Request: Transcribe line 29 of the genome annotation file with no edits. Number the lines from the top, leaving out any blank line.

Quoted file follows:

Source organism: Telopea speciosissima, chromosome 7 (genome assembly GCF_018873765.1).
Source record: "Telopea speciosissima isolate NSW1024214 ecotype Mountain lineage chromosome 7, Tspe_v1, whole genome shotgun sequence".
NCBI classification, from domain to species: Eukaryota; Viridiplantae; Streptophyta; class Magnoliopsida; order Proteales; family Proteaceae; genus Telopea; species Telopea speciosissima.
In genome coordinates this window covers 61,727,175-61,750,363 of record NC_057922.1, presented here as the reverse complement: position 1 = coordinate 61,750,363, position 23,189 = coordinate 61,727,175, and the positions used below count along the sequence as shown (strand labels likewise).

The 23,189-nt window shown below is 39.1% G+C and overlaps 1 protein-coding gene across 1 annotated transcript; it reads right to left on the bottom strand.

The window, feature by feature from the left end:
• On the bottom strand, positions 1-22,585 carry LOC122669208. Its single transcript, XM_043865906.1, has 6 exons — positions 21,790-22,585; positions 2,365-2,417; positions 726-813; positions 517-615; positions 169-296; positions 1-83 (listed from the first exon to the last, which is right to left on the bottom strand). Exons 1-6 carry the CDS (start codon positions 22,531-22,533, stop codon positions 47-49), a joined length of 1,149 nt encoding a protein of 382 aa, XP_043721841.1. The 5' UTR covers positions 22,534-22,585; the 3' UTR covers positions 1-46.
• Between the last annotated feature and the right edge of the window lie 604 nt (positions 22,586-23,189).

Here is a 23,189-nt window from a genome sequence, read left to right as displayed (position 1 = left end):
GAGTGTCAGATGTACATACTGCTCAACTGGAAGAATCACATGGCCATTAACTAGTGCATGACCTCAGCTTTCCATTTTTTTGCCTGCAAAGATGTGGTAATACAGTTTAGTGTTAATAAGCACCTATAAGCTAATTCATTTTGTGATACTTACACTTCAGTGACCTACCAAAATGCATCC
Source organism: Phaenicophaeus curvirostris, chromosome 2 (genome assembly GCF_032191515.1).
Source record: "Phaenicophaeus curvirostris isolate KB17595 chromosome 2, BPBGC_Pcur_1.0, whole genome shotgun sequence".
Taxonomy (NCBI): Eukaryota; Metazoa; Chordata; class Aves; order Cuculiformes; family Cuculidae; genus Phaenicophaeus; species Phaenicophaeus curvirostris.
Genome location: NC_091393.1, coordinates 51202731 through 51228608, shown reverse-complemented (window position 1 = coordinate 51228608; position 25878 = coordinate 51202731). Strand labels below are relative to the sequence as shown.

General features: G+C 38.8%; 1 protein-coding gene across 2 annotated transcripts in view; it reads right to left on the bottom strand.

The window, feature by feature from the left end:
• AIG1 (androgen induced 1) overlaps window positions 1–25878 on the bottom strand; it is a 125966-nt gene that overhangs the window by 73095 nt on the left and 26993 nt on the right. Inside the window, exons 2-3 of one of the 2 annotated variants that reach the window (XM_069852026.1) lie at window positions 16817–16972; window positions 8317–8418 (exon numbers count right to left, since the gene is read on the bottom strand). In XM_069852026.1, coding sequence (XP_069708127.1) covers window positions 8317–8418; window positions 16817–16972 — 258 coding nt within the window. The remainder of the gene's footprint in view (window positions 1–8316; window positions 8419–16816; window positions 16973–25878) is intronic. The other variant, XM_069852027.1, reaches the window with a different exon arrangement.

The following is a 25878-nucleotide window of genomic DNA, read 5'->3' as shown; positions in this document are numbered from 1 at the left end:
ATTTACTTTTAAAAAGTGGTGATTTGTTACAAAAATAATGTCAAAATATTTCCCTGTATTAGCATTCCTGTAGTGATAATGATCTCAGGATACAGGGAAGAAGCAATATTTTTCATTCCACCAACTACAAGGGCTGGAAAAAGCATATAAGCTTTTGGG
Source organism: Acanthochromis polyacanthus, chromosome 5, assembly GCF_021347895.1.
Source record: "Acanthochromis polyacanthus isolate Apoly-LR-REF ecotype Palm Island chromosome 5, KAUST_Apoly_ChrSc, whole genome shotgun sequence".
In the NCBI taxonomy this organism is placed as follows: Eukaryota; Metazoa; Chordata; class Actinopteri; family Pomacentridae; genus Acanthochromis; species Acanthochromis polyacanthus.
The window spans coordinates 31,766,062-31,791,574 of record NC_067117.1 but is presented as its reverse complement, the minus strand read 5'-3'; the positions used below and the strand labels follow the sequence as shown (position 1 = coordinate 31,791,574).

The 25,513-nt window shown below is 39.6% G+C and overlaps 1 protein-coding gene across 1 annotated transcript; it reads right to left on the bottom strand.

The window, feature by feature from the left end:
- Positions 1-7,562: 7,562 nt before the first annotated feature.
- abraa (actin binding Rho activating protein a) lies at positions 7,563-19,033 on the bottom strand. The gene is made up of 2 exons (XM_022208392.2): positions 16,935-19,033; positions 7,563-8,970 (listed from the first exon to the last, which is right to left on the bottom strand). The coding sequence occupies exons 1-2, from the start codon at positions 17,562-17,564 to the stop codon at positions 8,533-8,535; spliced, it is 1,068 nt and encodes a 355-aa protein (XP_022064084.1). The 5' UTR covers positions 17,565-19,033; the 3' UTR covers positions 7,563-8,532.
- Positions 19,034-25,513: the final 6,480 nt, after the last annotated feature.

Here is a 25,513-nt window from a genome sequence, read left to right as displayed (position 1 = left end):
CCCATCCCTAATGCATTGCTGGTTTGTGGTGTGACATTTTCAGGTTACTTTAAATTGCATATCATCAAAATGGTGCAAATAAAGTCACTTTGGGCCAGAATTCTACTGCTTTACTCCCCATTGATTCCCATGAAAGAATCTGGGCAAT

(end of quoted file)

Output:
Here is a 25,513-nt window from a genome sequence, read left to right as displayed (position 1 = left end):